Tuesday, 06 February 2018 08:05


I have just returned from a week’s break to Sterkfontein dam, which re-affirms why fly fishing is such an incredible sport. The dynamics of the dam have changed somewhat, the water level not being quite full has left the fishing betwixt and between. This has been aided by the changes in the weather patterns and water temperatures.

Click in images to enlarge them

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 My wife Annabelle with a good “Sterkies” yellow taken on a nymph.

When the dam was consistently full and stable for many years, the wind and wave action resulted in the development of several long stretches of gravel beds and consistent fish behaviour.  Over the past few years with the fluctuations in the water level, these areas are now completely exposed and remain high and dry. Currently, there are only a few good gravel beds for the yellows to spawn and they are doing that with great gusto where they can.

However, there are numerous shelves of clay with many undercuts, where one either finds temperamental, hormon-driven yellows languidly moseying around or cruising past at speed. These fish are incredible. Wherever there is the slightest rocky outcrop or hint of gravel they are trying to spawn, or certainly going through the motions. Interestingly, having chatted to Martin Davies about their behaviour, he mentioned that they could just be dropping their eggs, which they do if conditions are not suitable, as opposed to actually spawning. This could explain their attitude and their moseying around. Yellows can spawn a few times in the summer months if the conditions are conducive.

This meant one had to find new fishing areas, or new techniques. Sterkfontein has numerous weed beds along all sides of the dam where there are hungry yellows. Why this is so relevant is that you had better believe the effects of increasing angler pressure. Only certain parts of the dam are accessible by foot and here the effects of rod pressure are obvious. Normally the plop of your fly on the water would turn a yellow pretty much anywhere. Not here. At the spots where there is public access, these fish don’t even flinch, or show any interest, when your fly hits the water. It was the most amazing thing to witness.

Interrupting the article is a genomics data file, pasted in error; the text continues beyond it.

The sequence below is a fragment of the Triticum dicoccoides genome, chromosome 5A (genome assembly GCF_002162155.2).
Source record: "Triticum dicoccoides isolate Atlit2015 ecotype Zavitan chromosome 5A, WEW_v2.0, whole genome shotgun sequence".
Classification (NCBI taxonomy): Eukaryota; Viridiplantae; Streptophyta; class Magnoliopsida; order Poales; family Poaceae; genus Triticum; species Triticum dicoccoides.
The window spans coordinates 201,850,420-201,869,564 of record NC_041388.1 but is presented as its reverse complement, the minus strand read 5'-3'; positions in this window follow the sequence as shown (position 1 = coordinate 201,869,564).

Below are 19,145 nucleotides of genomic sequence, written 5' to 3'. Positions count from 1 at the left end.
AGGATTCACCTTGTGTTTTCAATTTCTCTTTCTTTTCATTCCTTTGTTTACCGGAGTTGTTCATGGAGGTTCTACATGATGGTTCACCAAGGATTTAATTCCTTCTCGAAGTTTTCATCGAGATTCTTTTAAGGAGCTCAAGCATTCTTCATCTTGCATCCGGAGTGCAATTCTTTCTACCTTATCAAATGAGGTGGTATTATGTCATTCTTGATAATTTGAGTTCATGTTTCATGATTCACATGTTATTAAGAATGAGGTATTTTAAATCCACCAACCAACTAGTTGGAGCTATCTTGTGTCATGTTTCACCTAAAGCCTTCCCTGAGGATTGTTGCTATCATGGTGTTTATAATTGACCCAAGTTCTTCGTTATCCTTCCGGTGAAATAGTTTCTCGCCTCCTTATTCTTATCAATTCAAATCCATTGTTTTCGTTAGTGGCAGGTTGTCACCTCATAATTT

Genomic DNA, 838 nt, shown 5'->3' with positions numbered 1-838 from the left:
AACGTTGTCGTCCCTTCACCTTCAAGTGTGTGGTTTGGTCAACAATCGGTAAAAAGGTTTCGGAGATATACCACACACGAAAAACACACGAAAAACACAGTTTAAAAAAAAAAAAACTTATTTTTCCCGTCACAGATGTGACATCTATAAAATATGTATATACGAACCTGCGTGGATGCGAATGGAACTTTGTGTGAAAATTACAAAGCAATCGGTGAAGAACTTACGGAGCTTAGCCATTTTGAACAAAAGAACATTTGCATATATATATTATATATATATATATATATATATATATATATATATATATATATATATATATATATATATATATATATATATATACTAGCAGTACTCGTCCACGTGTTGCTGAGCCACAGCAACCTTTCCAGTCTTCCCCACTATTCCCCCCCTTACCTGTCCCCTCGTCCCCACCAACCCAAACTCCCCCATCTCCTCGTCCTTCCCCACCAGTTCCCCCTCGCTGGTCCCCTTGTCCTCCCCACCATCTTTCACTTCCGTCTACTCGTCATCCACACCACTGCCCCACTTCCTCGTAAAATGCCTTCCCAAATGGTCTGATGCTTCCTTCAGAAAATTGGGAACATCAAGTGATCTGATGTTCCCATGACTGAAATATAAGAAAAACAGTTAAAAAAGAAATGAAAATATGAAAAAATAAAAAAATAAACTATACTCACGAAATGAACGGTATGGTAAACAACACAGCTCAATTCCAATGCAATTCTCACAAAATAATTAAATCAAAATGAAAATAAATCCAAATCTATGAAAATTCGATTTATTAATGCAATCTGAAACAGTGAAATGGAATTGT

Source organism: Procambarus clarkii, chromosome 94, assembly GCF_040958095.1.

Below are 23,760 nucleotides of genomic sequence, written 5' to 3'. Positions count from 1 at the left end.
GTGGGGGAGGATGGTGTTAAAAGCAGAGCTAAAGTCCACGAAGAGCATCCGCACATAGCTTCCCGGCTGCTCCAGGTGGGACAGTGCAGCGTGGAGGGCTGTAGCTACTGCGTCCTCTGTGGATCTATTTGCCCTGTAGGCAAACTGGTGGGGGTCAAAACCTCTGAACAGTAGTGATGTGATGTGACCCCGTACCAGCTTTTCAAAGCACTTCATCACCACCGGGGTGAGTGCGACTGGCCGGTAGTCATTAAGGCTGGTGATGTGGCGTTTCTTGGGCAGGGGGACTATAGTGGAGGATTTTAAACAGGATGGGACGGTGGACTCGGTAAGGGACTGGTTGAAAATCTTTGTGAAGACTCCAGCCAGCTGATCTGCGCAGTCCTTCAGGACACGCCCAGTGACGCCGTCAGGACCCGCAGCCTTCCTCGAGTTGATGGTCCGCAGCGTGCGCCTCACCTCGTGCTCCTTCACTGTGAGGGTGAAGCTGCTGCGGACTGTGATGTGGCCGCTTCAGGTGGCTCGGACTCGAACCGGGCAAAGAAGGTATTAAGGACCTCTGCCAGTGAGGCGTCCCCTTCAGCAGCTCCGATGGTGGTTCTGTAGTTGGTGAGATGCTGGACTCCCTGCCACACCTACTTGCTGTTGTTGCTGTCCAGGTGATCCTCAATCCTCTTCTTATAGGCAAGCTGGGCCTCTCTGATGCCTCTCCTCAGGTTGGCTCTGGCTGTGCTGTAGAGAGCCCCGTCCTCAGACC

For my sins, I am a great believer in realistic fly patterns, and if it ain’t broke why fix it? For this trip, I tried to take the “good Doctor’s beetle” pattern to what I thought would be another level, using his tying techniques, but my way. I'm talking strike indicators that are literally unsinkable, shaping them, using acrylic paints and seal skin and finishing them off with Ostrich herl legs as opposed to using hackle and rubber legs. I based this all on the terrestrial beetles we get here in the Karoo, only to be blindsided, both by the yellows and insects at Sterkfontein. I simply was not getting the enthusiastic response to my beetle as one usually gets from the good Doctor Hans van Zyl’s beetle.

Only after finding live specimens at the dam did I realize that the legs must be a big trigger.

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My beetle pattern next to the “real thing".

My beetles legs were cut too short. I changed, using my aquatic beetle patterns, the riffle beetle, back swimmer and predacious diving beetle. It was as if I had flicked the switch, thinking perhaps these are just new patterns getting interest, but the common denominator was undoubtedly the longer legs.


 Back swimmer.


 Long-toe water beetle.


 Riffle beetle.


 Predacious diving beetle.

Nymphing is regarded as going over to the dark side at Sterkfontein, but it is a deadly technique. I have developed a few Caddis pupae and Mayfly patterns, the trick, tiny…! Nothing bigger than a #16, preferably #18 or #20, using 5X through to 7X fluorocarbon tippet.


Phantom emerger.


Olive Cori nymph.


Natural Cori nymph.

Cast parallel to the bank, but on the drop off where the weed or clay falls off into deeper water.

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Casting on the edge of the drop off with a nymph.

The yellows tend to cruise on the drop off where they can scout the shallows for food and remain relatively undetected. Use a slow figure of eight retrieve.

Sterkfontein remains an incredible place to fish, world class!

I have included a short video with the link on you tube :

We will be doing a guided trip in March. Details are on our website:

Alan Hobson

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